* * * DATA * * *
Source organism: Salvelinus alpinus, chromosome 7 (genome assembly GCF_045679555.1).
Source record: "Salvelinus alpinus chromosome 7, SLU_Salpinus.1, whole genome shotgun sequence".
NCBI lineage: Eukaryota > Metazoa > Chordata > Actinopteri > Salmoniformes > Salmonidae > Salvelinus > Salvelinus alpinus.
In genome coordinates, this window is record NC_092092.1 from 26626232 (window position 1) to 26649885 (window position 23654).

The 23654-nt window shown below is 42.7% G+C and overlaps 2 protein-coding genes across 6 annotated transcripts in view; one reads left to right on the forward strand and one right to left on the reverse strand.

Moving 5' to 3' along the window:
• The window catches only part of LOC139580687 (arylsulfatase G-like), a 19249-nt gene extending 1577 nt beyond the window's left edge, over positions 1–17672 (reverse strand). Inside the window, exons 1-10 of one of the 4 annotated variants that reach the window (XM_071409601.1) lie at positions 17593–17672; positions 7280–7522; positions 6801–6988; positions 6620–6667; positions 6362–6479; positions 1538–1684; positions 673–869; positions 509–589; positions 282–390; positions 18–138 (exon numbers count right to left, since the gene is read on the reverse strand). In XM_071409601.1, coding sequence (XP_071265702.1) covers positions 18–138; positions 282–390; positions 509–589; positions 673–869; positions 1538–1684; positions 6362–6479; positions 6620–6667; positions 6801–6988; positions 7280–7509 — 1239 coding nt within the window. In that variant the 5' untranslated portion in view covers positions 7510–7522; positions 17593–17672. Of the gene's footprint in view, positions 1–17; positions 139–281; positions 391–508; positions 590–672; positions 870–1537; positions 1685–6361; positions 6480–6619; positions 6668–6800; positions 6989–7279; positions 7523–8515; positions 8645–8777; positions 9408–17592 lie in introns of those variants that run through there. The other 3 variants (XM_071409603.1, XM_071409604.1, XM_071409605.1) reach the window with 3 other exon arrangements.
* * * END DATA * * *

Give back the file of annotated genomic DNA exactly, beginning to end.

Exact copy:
Source organism: Salvelinus alpinus, chromosome 7 (genome assembly GCF_045679555.1).
Source record: "Salvelinus alpinus chromosome 7, SLU_Salpinus.1, whole genome shotgun sequence".
NCBI lineage: Eukaryota > Metazoa > Chordata > Actinopteri > Salmoniformes > Salmonidae > Salvelinus > Salvelinus alpinus.
In genome coordinates, this window is record NC_092092.1 from 26626232 (window position 1) to 26649885 (window position 23654).

The 23654-nt window shown below is 42.7% G+C and overlaps 2 protein-coding genes across 6 annotated transcripts in view; one reads left to right on the forward strand and one right to left on the reverse strand.

Moving 5' to 3' along the window:
• The window catches only part of LOC139580687 (arylsulfatase G-like), a 19249-nt gene extending 1577 nt beyond the window's left edge, over positions 1–17672 (reverse strand). Inside the window, exons 1-10 of one of the 4 annotated variants that reach the window (XM_071409601.1) lie at positions 17593–17672; positions 7280–7522; positions 6801–6988; positions 6620–6667; positions 6362–6479; positions 1538–1684; positions 673–869; positions 509–589; positions 282–390; positions 18–138 (exon numbers count right to left, since the gene is read on the reverse strand). In XM_071409601.1, coding sequence (XP_071265702.1) covers positions 18–138; positions 282–390; positions 509–589; positions 673–869; positions 1538–1684; positions 6362–6479; positions 6620–6667; positions 6801–6988; positions 7280–7509 — 1239 coding nt within the window. In that variant the 5' untranslated portion in view covers positions 7510–7522; positions 17593–17672. Of the gene's footprint in view, positions 1–17; positions 139–281; positions 391–508; positions 590–672; positions 870–1537; positions 1685–6361; positions 6480–6619; positions 6668–6800; positions 6989–7279; positions 7523–8515; positions 8645–8777; positions 9408–17592 lie in introns of those variants that run through there. The other 3 variants (XM_071409603.1, XM_071409604.1, XM_071409605.1) reach the window with 3 other exon arrangements.